Thursday, February 17, 2011

Blog #4: The Lost Little Puzzle Piece

Imagine this; a small group of 10-15 people from different ethnic minorities cramped in a room with a built in kitchen. These people are cooking together, sharing their food, and learning how to make foods from the Canadian cuisine. Yet, half of these people are not fluent in English and cannot communicate their ideas in a clear manner. This is my perception of a community kitchen. So if someone asked me if I were to provide funding or donations to the establishment of such a place, I would out rightly say “No!”.

You may wonder why I hold such cynical views about a community effort that is clearly working towards creating a more accepting environment for newly immigrated individuals in which they can feel empowered and socially supported. These efforts are honorably trying to target the determinant of health of “Social Environments” which has a huge role in allowing new immigrants to become integrated into the Canadian culture and be able to navigate through the health care system in a well manner. Hence, as a future health practitioner, I should be warmer to the idea of community health kitchens.

However, I am not saying that they should not exist; I just do not “believe” in them per se. As an immigrant myself, I initially felt that holding on to my culture from back home assisted me in having a gradual transition into the Canadian society.  Although this transition was slow, I was content with the fact that I had held on to certain parts of my ethnic norms for some time before trading them in for Canadian ones. One of the major components of this ethnicity was food. Food tied me and my family to our country of origin and all of our memories from it. Yes, we were ecstatic that we were in Canada and  part of a much safer and developed society, but the main reason we came here was due to the acceptance of multiculturism in Canada, not for assimilation into unfamiliar cultures and their ethnicities.

Perhaps my reasons for being skeptical about the effectiveness of such programs is due to the fact that we as Canadians are still struggling to combat health disparities, poverty, and the problem of accessibility to healthcare resources. Hence it just makes more sense to me that funding goes into health promotion and public health programs which are more needed. Then again, need depends on the individual. Maybe some people enjoy such programs and find that it helps them integrate and adjust into the Canadian society more efficiently. Yes, this may be true, but are these small scale community kitchens ensuring that their participants are having adequate access to ingredients? Do they even having the means to purchase food? What about language skills which will improve their access to all services in general? One of the participant who shared his ethnic cuisine with the group, required the help of a family member just to communicate a preference of food. This made me think, would it not be better to fund large scale programs that are targeted to the overall improvement of immigrants adjustment into the society? Such programs could include kitchens like these but also provide people with workshops that helps improve their overall lifestyle (i.e. helping them overcome language barriers).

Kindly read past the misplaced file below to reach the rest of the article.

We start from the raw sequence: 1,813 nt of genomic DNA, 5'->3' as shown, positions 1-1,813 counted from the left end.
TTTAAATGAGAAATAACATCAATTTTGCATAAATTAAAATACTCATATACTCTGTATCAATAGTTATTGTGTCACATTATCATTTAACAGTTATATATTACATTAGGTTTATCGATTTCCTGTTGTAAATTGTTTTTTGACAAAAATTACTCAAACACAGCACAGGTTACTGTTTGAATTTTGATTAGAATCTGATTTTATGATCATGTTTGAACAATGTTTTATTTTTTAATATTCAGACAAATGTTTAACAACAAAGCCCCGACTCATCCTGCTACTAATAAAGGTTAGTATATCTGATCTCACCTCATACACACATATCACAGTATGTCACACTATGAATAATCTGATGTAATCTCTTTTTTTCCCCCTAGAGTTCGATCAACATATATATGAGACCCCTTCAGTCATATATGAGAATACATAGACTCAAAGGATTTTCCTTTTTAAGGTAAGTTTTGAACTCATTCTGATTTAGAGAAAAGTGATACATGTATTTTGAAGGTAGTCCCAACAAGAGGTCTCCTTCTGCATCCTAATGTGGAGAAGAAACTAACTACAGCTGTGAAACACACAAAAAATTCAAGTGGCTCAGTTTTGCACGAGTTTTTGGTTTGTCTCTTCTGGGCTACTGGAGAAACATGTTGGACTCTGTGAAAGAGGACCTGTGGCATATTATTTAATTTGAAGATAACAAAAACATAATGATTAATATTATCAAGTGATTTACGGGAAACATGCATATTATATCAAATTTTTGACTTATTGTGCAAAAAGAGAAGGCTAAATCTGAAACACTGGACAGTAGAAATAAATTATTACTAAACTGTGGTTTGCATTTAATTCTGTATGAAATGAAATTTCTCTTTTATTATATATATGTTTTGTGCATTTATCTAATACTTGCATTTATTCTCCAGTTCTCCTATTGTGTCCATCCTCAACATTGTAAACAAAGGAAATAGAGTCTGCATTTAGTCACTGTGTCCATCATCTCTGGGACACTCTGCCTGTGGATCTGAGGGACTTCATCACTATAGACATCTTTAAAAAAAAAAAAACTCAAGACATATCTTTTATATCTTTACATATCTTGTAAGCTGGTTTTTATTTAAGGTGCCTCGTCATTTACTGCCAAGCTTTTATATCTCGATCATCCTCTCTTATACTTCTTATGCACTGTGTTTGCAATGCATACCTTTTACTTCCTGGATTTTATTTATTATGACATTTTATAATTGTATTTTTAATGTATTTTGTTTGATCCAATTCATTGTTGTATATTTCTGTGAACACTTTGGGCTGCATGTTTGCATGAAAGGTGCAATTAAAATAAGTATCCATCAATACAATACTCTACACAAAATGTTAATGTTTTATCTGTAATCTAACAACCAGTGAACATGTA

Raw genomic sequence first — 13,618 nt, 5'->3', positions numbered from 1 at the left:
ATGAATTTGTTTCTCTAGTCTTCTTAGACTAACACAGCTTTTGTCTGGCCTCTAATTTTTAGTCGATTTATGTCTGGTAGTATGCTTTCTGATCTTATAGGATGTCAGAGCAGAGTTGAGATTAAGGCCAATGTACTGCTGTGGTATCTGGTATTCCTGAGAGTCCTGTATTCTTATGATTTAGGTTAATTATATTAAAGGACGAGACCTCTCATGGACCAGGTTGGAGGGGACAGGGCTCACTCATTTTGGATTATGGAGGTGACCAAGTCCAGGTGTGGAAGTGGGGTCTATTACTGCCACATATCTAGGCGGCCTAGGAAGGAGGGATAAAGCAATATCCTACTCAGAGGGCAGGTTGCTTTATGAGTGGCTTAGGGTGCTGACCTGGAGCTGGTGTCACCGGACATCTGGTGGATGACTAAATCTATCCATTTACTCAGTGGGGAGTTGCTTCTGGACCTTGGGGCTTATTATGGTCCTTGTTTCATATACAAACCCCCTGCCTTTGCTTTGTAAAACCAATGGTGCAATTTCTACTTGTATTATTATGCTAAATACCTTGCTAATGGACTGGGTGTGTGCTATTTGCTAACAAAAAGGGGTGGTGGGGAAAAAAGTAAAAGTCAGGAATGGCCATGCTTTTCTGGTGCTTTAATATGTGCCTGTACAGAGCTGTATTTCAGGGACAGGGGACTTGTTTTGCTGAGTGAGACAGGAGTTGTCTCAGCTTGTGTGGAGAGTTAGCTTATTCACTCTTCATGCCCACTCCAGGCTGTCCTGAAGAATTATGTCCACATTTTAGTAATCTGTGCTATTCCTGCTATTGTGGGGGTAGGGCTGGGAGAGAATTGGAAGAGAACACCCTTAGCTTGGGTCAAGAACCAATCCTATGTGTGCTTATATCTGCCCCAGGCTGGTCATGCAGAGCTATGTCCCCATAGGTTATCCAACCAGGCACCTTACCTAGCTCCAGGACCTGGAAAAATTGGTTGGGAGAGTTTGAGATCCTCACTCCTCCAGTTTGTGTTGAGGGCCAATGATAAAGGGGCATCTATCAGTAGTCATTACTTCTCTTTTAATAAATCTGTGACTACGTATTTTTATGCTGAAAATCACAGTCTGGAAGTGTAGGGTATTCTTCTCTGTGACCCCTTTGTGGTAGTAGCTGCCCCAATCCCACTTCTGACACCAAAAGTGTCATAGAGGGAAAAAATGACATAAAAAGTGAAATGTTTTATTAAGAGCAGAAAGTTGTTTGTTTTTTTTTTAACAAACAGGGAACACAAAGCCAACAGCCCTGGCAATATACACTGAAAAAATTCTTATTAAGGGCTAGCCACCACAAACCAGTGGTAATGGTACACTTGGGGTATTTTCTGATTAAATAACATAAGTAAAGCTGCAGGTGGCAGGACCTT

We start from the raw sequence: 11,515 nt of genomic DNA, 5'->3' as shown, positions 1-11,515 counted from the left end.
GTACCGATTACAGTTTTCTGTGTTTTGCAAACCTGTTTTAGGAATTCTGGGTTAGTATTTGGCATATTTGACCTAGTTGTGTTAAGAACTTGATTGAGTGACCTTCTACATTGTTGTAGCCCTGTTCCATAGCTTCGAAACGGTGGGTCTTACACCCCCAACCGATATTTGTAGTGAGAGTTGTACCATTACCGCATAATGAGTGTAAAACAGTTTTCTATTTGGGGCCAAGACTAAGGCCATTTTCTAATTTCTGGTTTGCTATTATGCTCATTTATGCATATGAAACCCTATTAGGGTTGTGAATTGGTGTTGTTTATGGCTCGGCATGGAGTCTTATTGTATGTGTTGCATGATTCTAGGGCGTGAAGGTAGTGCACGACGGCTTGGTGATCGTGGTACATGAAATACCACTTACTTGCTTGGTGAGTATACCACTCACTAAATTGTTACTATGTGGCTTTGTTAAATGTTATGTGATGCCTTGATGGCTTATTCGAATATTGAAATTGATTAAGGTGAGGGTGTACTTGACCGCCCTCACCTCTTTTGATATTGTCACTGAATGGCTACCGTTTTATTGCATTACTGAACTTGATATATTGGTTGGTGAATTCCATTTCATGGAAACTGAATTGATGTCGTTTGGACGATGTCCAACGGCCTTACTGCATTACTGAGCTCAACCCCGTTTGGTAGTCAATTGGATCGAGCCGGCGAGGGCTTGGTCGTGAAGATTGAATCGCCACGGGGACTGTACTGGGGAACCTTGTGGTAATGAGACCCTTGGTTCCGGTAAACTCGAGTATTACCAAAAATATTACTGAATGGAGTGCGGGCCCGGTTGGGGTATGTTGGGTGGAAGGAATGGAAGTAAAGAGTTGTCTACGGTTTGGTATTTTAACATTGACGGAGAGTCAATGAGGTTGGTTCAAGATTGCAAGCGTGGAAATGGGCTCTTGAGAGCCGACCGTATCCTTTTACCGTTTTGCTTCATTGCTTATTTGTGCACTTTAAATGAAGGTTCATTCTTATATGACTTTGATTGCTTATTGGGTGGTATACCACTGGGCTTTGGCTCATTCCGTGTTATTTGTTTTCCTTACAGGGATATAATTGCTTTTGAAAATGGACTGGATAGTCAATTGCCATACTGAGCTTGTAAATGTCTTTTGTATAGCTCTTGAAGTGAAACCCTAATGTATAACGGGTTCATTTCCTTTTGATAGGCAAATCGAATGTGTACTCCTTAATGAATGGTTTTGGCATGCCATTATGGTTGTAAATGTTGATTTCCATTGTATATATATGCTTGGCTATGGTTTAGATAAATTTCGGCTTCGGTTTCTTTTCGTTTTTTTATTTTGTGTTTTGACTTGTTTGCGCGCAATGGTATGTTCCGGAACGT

I do understand that every step towards better health counts but I still stand by my point that if funding must be provided to community health programs, it should be reserved for those which are multifunctional, because frankly, community kitchens alone seem like a sad missing puzzle piece which a kid had thrown under the sofa.


  1. I love the 1st pic. Howd u come across it lol.

    And I agree with ur post 100%, I dont know what others think but atleast thats how I view community kitchens.

  2. I just googled "saying no" and found the perfect picture!

    Thanks for agreeing because I was thinking that my opinion might be viewed negatively. We are Nutrition students after all!